The Met said the computer would create a "digital twin" of our atmosphere with data such as wind speeds, air temperatures and pressures, and more. Forecasts are made up to an area of only 1,000 meters (0.62 miles) compared to the current 10 km (6.2 miles). At large airports, the accuracy is concentrated to just 300 m. Once operational, not only will it make better forecasts (including rainfall forecasts), it will also help rescue workers deploy mobile flood barriers, balance the energy grid, and more.
The Met also found that it will also help services mitigate the effects of climate change "and help support the transition to a low-carbon economy across the UK," Endersby said. The supercomputer is also used by universities for drug design, AI, energy storage and other types of research.
<img alt = "Met Office Cray XC40 supercomputer" data-caption = "Met Office Cray XC40 supercomputer" data-credit = "The Met Office" data-credit-link-back = "" data-dam-provider = "" data-local-id = "local-1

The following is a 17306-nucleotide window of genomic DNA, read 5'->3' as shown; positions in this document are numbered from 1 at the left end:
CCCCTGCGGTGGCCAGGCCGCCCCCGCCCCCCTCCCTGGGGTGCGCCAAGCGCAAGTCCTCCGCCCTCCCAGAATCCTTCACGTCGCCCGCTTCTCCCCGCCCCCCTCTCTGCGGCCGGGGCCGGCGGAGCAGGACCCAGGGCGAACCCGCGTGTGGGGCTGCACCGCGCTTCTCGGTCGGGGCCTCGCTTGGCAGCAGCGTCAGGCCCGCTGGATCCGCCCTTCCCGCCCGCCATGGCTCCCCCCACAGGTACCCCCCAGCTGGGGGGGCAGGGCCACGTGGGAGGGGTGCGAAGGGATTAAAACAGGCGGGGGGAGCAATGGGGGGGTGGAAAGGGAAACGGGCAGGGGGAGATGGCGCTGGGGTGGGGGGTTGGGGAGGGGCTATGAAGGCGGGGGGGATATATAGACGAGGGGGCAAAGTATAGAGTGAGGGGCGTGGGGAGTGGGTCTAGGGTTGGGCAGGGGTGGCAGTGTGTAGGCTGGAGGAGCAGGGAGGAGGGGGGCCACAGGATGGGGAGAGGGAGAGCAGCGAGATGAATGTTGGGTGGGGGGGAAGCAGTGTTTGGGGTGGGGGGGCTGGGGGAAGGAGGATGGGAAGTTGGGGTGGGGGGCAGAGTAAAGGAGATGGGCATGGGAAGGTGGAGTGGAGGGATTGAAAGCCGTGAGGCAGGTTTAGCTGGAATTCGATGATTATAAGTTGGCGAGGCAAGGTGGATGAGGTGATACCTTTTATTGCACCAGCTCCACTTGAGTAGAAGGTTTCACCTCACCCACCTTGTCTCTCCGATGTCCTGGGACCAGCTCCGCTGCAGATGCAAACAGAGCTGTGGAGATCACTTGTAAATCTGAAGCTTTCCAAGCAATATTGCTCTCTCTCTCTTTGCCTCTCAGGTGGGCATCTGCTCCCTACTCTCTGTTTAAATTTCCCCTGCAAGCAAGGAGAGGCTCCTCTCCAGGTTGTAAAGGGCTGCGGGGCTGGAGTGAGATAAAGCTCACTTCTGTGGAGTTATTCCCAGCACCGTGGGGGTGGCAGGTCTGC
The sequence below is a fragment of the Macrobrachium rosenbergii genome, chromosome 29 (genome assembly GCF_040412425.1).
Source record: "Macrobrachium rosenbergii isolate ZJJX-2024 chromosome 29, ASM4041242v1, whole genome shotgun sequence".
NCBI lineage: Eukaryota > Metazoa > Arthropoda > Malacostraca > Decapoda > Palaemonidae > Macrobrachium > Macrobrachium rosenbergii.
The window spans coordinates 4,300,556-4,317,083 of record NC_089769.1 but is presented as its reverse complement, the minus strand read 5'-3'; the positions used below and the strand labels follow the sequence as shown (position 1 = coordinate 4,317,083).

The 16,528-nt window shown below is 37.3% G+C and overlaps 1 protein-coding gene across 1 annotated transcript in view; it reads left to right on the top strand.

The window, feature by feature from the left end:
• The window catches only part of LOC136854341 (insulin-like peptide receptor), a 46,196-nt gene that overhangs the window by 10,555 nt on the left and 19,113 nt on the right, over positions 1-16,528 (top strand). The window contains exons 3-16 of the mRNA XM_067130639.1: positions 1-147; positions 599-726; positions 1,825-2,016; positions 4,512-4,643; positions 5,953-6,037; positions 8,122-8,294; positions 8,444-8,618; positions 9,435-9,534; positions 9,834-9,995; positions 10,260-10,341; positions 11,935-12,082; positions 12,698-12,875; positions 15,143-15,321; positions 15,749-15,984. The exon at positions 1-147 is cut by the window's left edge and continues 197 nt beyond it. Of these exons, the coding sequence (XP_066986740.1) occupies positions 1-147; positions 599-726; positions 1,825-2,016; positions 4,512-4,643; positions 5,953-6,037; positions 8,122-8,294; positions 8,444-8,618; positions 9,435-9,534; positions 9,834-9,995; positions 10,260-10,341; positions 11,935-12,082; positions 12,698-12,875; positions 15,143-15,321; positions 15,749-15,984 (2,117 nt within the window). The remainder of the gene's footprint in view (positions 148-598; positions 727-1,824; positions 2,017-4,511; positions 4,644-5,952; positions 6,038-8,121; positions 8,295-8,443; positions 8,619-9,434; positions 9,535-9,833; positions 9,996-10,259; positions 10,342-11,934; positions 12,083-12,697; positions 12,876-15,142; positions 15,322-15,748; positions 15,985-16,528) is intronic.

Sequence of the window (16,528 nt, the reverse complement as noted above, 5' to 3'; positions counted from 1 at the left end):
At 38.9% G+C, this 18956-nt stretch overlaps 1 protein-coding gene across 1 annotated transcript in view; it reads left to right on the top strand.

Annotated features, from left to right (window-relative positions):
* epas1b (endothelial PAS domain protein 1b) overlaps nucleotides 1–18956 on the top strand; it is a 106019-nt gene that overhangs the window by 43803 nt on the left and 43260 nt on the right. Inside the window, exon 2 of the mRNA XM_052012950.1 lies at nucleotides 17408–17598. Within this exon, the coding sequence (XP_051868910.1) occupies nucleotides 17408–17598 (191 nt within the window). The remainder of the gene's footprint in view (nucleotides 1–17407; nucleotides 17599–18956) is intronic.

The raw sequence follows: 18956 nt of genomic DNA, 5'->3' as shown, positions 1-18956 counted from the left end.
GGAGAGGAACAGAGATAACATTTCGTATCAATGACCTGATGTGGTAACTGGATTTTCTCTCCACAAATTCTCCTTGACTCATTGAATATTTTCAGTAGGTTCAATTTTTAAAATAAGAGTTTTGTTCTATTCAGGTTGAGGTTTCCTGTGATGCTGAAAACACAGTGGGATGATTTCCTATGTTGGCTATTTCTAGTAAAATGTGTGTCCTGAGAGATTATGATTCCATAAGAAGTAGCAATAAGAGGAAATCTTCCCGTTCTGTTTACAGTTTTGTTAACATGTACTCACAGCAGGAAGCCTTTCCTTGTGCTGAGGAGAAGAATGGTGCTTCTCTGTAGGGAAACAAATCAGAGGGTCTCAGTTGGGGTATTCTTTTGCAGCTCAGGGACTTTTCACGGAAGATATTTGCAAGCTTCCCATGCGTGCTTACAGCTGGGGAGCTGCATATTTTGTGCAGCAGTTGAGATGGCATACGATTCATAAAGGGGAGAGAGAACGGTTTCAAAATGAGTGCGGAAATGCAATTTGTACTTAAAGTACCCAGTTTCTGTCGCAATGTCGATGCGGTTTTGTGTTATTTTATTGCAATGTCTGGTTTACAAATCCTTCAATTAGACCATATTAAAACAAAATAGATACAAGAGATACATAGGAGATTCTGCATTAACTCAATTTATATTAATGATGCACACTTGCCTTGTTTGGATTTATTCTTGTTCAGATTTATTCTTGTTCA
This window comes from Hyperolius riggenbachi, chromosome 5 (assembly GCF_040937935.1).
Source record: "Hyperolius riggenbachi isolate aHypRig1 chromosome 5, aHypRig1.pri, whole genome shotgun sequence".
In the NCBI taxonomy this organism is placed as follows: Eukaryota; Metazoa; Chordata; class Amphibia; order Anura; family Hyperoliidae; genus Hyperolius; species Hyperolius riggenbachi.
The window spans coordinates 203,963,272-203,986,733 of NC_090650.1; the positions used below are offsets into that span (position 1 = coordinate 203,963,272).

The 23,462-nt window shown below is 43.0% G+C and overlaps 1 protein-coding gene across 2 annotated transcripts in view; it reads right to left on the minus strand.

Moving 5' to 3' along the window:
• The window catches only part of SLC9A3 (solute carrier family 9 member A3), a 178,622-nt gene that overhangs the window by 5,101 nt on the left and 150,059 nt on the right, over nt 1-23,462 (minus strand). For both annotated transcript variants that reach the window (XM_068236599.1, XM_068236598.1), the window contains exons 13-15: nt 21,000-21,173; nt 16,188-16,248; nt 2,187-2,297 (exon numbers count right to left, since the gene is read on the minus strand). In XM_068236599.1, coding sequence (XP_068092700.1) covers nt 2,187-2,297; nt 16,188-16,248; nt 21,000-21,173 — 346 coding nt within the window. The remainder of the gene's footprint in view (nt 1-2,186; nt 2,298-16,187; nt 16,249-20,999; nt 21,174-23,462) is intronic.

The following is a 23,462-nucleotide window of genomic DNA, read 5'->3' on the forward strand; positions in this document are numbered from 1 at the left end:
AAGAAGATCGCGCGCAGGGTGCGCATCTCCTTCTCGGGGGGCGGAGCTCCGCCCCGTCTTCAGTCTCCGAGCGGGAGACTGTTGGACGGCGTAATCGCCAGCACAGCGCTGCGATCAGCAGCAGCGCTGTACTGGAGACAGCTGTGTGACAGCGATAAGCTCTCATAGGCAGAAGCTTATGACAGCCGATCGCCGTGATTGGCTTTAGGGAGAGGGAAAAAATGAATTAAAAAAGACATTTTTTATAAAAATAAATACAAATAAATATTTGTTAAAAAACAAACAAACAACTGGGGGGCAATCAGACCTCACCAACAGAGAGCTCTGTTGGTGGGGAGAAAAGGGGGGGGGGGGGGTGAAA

The investment is by far the largest in Met's history, but the division believes it will make a big difference, giving an advantage of up to £ 19 ($ 23) for every pound spent. "We'll be ahead of all the other streets," said Met Met's CEO Penny Andersby. "Ultimately, it will make a difference for everyone, every government department, every industry, because the forecasts are getting better and better."